By Will Romero
SIX STAR AMBASSADOR
The importance of conditioning in most sports is extremely important for the obvious reasons like endurance, durability, reaction time and efficiency, to name a few. In combat sports, as you can imagine, where survival is key, conditioning plays an even bigger role due to the fact that if you get tired, you simply cannot perform to your full capabilities – there is no one else to sub in for you! Doing conditioning work also helps you to quickly shed unwanted weight to give you a shredded fighter physique! The following are my top six exercises that, when thrown into a structured strength and conditioning program, can yield incredible results come fight time.
- On a treadmill, set the speed at a level that you would consider just less than that of a sprint.
- Run for 20 seconds, then safely use the hand rails to get your feet both off to the sides.
- Rest for 10 seconds, then repeat for 3 to 5 minutes per round. Do 3 to 5 rounds with a 1-minute rest between rounds
PROWLER (SLED) PUSH
To do this exercise, you need a prowler sled on either turf or concrete floor.
- Start without loading any weight to get your technique down, as this exercise has a lot of detail in terms of proper technique and posture, for safety and efficiency.
- The best position for exercise is to bend over to 90 degrees with your back straight, arms locked out and shoulders shrugged forward. This will allow you to stack your joints and let you use your legs and glutes as the driving force without expending energy by overly using the upper body.
- Once you get comfortable with the technique, do 1 minute on and 30 seconds off. Repeat for 3 to 5 minutes and do 3 to 5 rounds with a 1-minute rest between rounds.
AIRDYNE BIKE TABATA
The Airdyne bike is an amazing conditioning tool that allows you to simultaneously work your lower and upper body. Your goal is to execute this exercise with a resistance that challenges you. To execute this exercise, you want to move as fast as possible giving 100% effort. Do 45-second sprints with a 15-second break, and repeat for 3 to 5 minutes. Do 3 to 5 rounds with a 1-minute rest between rounds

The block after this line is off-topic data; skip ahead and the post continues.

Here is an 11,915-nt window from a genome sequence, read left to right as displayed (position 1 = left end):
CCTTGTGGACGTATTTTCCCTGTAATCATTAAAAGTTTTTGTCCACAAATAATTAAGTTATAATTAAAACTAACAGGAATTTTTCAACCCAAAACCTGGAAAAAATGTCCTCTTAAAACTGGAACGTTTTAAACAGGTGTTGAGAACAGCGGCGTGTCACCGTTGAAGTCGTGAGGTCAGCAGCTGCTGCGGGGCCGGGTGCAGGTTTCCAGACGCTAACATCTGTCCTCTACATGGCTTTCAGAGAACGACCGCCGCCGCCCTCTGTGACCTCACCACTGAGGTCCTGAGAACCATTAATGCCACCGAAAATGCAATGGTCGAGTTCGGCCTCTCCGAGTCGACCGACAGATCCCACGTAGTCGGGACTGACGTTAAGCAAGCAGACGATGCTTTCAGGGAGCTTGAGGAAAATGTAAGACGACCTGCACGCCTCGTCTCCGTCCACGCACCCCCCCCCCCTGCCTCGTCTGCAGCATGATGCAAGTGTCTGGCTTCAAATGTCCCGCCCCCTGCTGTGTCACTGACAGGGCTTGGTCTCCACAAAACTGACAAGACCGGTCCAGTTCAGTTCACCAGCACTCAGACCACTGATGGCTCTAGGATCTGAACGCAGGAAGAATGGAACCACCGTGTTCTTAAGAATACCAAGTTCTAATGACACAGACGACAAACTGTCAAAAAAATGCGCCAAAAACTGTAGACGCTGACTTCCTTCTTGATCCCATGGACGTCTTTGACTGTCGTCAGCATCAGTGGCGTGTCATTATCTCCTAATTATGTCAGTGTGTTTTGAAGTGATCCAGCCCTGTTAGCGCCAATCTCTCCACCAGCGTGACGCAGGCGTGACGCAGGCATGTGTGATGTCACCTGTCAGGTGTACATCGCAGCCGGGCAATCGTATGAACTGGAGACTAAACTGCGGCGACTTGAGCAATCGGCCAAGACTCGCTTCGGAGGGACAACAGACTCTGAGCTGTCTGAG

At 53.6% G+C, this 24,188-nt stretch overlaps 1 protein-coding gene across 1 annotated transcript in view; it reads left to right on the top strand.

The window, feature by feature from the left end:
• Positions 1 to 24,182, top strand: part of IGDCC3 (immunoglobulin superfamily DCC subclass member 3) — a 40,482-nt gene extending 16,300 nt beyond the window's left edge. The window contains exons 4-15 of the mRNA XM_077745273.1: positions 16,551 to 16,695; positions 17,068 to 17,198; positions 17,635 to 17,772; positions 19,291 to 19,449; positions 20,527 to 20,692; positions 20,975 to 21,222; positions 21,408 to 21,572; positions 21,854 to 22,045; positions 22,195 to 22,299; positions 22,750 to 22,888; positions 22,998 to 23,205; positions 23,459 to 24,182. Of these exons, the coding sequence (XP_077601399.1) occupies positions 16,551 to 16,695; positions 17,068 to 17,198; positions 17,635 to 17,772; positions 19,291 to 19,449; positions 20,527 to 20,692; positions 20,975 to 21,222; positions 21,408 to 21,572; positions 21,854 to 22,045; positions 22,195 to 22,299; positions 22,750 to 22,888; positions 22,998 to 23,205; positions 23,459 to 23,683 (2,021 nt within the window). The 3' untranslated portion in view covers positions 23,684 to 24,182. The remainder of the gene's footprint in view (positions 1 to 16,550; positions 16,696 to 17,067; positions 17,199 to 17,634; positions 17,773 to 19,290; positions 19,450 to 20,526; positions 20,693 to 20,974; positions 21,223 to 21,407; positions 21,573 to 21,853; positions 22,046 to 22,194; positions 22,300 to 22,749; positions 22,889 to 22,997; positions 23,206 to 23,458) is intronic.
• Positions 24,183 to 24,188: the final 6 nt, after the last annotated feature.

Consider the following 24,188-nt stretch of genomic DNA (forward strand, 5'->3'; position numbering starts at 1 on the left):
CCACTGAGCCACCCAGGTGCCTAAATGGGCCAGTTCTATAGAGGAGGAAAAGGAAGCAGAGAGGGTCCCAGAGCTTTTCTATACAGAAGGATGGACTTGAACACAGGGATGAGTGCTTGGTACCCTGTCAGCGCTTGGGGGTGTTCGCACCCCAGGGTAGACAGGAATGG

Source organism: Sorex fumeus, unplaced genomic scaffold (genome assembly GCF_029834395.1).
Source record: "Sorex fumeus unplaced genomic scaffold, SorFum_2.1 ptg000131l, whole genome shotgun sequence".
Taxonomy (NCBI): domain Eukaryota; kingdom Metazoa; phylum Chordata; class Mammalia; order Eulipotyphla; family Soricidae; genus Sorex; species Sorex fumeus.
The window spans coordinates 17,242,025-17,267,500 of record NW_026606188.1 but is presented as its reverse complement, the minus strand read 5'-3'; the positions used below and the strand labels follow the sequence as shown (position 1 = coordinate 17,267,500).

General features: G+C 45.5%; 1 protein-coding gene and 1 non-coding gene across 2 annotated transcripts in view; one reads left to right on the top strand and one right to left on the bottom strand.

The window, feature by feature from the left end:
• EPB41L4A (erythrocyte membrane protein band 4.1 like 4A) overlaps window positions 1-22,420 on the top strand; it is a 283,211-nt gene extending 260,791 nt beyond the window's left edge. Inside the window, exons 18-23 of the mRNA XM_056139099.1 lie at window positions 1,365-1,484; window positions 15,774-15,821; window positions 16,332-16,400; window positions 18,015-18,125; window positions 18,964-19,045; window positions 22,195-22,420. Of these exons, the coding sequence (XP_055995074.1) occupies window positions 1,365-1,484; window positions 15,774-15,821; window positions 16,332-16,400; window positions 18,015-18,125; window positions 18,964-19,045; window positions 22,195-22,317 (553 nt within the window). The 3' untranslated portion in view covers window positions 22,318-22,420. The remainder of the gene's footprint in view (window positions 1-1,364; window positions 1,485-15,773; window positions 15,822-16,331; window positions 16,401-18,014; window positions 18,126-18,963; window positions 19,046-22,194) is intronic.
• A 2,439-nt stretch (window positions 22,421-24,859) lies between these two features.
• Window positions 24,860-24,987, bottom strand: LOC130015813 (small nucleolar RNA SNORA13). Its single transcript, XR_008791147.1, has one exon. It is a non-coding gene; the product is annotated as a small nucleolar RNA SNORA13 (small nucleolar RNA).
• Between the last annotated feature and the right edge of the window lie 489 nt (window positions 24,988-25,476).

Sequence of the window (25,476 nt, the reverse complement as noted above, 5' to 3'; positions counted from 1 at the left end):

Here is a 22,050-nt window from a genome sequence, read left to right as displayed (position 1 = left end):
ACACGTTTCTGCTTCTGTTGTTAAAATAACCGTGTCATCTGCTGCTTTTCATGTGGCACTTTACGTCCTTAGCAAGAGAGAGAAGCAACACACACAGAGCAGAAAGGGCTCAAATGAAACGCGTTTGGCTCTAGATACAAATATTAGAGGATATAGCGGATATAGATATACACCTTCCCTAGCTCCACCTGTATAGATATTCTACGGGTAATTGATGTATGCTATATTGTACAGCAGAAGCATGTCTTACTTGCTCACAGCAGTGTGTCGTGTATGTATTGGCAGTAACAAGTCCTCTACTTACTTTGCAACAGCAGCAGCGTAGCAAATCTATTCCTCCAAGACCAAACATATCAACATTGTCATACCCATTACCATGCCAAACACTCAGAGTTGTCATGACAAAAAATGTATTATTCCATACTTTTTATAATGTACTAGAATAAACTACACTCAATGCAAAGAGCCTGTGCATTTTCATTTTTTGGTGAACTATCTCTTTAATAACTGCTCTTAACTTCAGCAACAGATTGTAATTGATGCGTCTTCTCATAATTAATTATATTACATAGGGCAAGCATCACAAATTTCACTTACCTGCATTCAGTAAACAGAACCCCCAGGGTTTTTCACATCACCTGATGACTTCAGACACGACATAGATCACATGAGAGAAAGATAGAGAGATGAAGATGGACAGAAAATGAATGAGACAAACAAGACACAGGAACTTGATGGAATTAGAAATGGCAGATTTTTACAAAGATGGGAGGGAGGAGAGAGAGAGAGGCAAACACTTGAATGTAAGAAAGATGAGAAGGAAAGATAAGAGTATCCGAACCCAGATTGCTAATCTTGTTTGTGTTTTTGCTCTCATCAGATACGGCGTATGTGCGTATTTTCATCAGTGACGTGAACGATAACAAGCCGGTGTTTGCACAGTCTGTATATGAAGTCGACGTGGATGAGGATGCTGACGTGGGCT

Battle ropes are great at providing full-body strength training as well as cardio. They’re great for targeting your core and upper and lower body. Try one of these two techniques for a serious conditioning blast.
- Have the ropes in your hands and squat down in a seated position.
- Make waves with the ropes by quickly moving your wrists up and down like you’re playing the drums, all while maintaining a solid neutral spine with your chest up and butt back. Do 1 minute of work and 20-second breaks, and repeat for 3 to 5 minutes. Do 3 to 5 rounds with a 1-minute rest between rounds.
- To start, stand with feet hip-width apart and grasp the ends of the rope in each hand.
- Bring both arms up overhead, and then forcefully slam the ropes down into the ground, lowering into a high squat as you do.
- Straighten up to return to standing and repeat. Do 1 minute of work and 20-second breaks, and repeat for 3 to 5 minutes. Do 3 to 5 rounds with a 1-minute rest between rounds.
- Sit on the rowing machine with your arms extended in front of you, keeping shoulders relaxed and a neutral alignment in the spine.
- Hinge forward from the hips and bend the knees, reaching in with the hands so the handle is over the ankles.
- Push through your feet, extending your legs, and lean back slightly, keeping your shoulders relaxed. Pull with your hands, bringing your elbows straight back until the handle reaches your chest.
- Extend your arms and bend the knees to slide the seat forward, and repeat the movement. Do 1 minute of work and 20-second breaks, and repeat for 3 to 5 minutes. Do 3 to 5 rounds with a 1-minute break.
RUNNING ON THE SPOT: Using a skipping rope, jog on the spot, bringing your knees waist-high with the intent of trying to do your intervals uninterrupted and as quickly as you possibly can. 1 minute on, 20 seconds off.
DOUBLE UNDERS: Using a skipping rope, your goal is to jump up higher than usual while swinging the rope twice under your feet. With every one jump, the rope should pass underneath your feet twice. 30 seconds on, 15 seconds off.
In our next month’s issue, we will be covering how to put all these exercises in theFighter Fit Training Series into a program you can use to take your game and physique to the next level!
“The pen is mightier than the sword if the sword is very short and the pen is very sharp.”